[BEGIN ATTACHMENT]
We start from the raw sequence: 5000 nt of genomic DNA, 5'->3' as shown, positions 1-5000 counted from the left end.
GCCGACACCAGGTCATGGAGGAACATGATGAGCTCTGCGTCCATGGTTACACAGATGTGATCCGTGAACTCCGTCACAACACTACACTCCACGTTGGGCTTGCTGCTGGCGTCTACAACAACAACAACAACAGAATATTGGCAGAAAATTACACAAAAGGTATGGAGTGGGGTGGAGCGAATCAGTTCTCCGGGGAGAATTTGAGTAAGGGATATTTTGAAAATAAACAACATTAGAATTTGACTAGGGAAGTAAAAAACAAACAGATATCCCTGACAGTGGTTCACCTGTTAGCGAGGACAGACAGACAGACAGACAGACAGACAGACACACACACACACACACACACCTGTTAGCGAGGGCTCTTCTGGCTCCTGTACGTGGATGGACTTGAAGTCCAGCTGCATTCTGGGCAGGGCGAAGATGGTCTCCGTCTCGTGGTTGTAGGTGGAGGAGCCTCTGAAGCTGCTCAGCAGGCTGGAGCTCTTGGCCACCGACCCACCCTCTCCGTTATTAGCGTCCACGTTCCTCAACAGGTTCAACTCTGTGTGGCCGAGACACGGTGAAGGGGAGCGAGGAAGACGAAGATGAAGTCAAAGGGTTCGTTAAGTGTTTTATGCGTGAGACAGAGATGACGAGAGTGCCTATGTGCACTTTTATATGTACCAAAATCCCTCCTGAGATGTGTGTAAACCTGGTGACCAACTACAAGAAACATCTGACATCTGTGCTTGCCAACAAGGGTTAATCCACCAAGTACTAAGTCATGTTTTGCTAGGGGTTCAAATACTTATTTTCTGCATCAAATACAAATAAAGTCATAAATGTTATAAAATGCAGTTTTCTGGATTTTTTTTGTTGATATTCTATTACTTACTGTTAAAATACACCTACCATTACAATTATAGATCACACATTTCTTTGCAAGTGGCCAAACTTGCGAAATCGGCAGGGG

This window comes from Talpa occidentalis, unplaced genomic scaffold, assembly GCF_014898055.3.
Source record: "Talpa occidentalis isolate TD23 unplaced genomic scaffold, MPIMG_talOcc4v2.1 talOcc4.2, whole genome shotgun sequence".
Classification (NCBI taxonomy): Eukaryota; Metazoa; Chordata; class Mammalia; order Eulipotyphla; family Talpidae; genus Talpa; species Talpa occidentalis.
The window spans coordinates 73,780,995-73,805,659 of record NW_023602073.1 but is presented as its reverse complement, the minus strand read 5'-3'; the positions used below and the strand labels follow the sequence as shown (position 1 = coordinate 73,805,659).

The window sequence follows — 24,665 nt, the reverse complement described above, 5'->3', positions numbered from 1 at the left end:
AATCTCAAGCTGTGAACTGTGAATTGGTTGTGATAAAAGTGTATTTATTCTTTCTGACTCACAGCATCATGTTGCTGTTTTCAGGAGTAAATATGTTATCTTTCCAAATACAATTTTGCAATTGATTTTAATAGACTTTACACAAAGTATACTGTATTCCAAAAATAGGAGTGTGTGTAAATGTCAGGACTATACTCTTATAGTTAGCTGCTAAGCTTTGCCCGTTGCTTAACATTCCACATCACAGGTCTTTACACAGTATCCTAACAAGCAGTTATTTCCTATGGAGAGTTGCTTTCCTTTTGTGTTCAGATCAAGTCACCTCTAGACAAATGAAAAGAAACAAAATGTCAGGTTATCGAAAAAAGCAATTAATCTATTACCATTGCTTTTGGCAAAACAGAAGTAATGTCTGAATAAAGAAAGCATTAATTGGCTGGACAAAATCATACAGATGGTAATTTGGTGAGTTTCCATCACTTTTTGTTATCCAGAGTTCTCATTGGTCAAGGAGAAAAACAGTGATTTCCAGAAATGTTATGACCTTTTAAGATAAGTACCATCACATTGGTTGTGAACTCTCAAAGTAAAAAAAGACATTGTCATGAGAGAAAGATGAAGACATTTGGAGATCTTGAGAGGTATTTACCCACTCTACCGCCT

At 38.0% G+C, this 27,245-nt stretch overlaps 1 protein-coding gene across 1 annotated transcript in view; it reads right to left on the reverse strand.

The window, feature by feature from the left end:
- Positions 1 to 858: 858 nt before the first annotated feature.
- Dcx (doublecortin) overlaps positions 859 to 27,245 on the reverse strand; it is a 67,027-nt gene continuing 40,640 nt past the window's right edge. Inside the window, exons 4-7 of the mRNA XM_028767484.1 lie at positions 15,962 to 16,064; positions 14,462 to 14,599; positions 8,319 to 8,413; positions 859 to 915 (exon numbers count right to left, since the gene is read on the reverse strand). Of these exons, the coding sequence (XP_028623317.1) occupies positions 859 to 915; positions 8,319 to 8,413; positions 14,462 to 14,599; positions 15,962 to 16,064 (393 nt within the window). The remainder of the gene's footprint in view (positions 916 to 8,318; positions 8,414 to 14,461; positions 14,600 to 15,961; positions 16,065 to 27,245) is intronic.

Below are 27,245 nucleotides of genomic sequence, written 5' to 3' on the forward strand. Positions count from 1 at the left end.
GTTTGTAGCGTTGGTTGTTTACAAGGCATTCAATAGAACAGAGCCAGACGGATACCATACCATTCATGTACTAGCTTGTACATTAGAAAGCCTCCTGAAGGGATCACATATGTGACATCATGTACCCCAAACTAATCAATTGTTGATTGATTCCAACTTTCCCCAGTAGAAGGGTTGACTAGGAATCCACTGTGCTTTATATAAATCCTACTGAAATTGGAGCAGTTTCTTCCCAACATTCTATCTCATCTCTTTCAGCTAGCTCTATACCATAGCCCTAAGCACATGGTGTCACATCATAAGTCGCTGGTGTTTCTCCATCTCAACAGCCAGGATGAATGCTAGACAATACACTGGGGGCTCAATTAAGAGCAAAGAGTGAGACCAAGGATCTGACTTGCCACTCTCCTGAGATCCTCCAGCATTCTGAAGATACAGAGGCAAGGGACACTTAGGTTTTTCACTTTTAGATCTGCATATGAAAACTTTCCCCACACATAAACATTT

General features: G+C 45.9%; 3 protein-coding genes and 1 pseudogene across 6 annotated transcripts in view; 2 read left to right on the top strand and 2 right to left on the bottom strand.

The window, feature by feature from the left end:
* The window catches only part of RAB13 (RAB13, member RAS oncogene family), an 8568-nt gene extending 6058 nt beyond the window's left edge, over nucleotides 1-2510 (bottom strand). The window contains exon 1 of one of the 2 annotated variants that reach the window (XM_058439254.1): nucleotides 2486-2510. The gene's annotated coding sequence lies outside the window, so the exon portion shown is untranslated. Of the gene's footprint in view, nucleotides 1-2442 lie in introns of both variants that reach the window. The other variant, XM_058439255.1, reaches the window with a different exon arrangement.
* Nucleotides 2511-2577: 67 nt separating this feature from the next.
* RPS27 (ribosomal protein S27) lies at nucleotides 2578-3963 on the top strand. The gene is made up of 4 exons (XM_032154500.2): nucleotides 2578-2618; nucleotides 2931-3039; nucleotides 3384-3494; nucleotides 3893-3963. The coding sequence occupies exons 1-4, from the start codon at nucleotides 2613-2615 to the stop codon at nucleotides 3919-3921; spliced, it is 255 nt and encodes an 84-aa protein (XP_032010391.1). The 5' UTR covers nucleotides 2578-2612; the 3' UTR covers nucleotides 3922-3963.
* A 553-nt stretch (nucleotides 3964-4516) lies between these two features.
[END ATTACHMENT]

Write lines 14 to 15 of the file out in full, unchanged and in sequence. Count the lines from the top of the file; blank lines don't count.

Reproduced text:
GTTTGTAGCGTTGGTTGTTTACAAGGCATTCAATAGAACAGAGCCAGACGGATACCATACCATTCATGTACTAGCTTGTACATTAGAAAGCCTCCTGAAGGGATCACATATGTGACATCATGTACCCCAAACTAATCAATTGTTGATTGATTCCAACTTTCCCCAGTAGAAGGGTTGACTAGGAATCCACTGTGCTTTATATAAATCCTACTGAAATTGGAGCAGTTTCTTCCCAACATTCTATCTCATCTCTTTCAGCTAGCTCTATACCATAGCCCTAAGCACATGGTGTCACATCATAAGTCGCTGGTGTTTCTCCATCTCAACAGCCAGGATGAATGCTAGACAATACACTGGGGGCTCAATTAAGAGCAAAGAGTGAGACCAAGGATCTGACTTGCCACTCTCCTGAGATCCTCCAGCATTCTGAAGATACAGAGGCAAGGGACACTTAGGTTTTTCACTTTTAGATCTGCATATGAAAACTTTCCCCACACATAAACATTT

General features: G+C 45.9%; 3 protein-coding genes and 1 pseudogene across 6 annotated transcripts in view; 2 read left to right on the top strand and 2 right to left on the bottom strand.